South-South Cooperation in the Asia-Pacific

Content Manager • 19 June 2019

      Asia and the Pacific is the world’s economic powerhouse. The tremendous economic, social, and technological progress over the last 50 years has led to many successes. People’s average income levels have more than tripled, and life expectancy at birth has increased from 46 to 75 years. This progress has enabled the region’s developing countries to be recipients of development cooperation, and active partners in providing technical assistance, innovation, and finance for sustainable development, to other countries in the South.

      The twelve stories in this publication showcase the depth and breadth of South-South and Triangular Cooperation, across Asia and the Pacific. They illustrate how two or more developing countries, from within the region and beyond, are working to achieve development priorities. The examples also demonstrate how UNDP has played a pivotal role in these partnerships; helping countries share knowledge, expertise, development solutions, and resources. 

     These promising connections driven by a common pursuit for peace, prosperity and protecting the planet, have fueled South-South and Triangular Cooperation initiatives, in Asia and the Pacific. For instance, UNDP built tertiary access roads to support Afghan farmers’ desire to access markets in Tajikistan. Indonesia’s peace and reconciliation efforts led to an exchange of organic farming methods with Timorese farmers; helping them to improve production, livelihoods, and nutrition. The visit of officials from Bhutan to the Philippines resulted in its government exploring innovative financing instruments, to protect biodiversity in Bhutan.

      The most powerful examples of South-South Cooperation in Asia and the Pacific are driven by digital technologies that are transforming governments’ work and people’s access to services. Bangladesh’s ‘Access to Information’ project – a2i – has inspired the Philippines, Fiji, Solomon Islands, and Somalia to reform public service delivery. And Papua New Guinea’s “Phones Against Corruption” initiative has demonstrated how governments can create connections, and scale services to help reach the most marginalized and remote communities while cutting costs and enhancing accountability.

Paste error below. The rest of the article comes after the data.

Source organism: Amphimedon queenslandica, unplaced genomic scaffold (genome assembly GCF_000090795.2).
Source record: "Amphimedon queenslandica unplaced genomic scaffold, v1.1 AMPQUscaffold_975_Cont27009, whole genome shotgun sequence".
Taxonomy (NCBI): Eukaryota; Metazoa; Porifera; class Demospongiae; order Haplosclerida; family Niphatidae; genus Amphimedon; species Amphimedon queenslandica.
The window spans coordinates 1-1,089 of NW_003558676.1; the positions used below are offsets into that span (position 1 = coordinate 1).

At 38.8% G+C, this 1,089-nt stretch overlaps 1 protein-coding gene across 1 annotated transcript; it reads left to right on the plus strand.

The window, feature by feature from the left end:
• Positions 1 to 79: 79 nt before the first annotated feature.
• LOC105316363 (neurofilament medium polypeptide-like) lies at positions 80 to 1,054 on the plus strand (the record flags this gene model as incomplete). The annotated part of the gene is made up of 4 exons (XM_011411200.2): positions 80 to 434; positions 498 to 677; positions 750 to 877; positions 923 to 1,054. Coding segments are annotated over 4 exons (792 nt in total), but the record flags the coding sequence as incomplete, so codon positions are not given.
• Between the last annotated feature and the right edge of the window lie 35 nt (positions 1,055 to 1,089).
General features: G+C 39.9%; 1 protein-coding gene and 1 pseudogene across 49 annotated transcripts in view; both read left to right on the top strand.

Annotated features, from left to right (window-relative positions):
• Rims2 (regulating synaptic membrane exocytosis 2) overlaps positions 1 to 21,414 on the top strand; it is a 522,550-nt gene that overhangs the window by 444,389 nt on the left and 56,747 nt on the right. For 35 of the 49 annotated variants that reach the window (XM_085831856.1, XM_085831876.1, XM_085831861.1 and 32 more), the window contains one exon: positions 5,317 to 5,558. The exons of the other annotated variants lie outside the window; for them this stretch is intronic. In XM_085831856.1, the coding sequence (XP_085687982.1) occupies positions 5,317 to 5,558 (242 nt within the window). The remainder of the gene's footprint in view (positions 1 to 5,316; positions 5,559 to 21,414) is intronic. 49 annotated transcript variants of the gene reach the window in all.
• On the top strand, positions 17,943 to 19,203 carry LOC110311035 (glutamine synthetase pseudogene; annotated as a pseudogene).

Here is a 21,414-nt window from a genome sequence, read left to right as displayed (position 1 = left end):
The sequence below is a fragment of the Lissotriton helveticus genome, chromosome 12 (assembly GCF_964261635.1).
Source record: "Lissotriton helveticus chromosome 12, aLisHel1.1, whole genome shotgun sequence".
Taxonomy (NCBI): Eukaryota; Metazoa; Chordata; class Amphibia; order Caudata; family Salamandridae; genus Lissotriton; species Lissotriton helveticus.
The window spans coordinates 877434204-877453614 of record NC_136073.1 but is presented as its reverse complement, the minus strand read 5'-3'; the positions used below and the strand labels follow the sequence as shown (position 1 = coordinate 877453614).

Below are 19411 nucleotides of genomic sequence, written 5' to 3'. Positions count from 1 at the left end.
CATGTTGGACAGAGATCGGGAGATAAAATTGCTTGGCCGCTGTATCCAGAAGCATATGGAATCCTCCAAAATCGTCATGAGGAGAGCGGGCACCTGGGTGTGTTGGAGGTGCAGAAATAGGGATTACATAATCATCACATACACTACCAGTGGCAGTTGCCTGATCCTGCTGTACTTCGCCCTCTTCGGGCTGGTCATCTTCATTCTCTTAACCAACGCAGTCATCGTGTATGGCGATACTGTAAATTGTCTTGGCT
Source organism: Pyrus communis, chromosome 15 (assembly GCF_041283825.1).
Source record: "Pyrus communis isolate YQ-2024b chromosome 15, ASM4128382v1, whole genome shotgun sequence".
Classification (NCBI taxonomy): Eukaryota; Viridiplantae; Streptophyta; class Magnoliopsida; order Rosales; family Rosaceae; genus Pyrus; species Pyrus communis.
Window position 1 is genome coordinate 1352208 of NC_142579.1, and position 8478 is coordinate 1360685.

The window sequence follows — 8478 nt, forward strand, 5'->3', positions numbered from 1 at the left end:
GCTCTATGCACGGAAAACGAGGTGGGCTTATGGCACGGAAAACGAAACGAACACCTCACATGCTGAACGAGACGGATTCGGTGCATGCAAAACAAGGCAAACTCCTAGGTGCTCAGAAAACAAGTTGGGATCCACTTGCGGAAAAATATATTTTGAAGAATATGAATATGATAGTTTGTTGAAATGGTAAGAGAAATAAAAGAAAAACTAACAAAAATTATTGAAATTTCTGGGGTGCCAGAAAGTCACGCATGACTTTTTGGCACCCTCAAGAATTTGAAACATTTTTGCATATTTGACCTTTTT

For more information, please see the full report attached below. 

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Photo Credit: Famile Pinksterbos 


The views expressed in this article and the report are the author's own and do not necessarily reflect those of the SDG Philanthropy Platform. The SDG Philanthropy Platform is a global initiative that connects philanthropy with knowledge and networks that can deepen collaboration, leverage resources and sustain impact, driving SDG delivery within national development planning. It by the United Nations Development Programme (UNDP) and Rockefeller Philanthropy Advisors (RPA), and supported by the Conrad N. Hilton Foundation, Ford Foundation, Oak Foundation, Brach Family Charitable Foundation, and many others.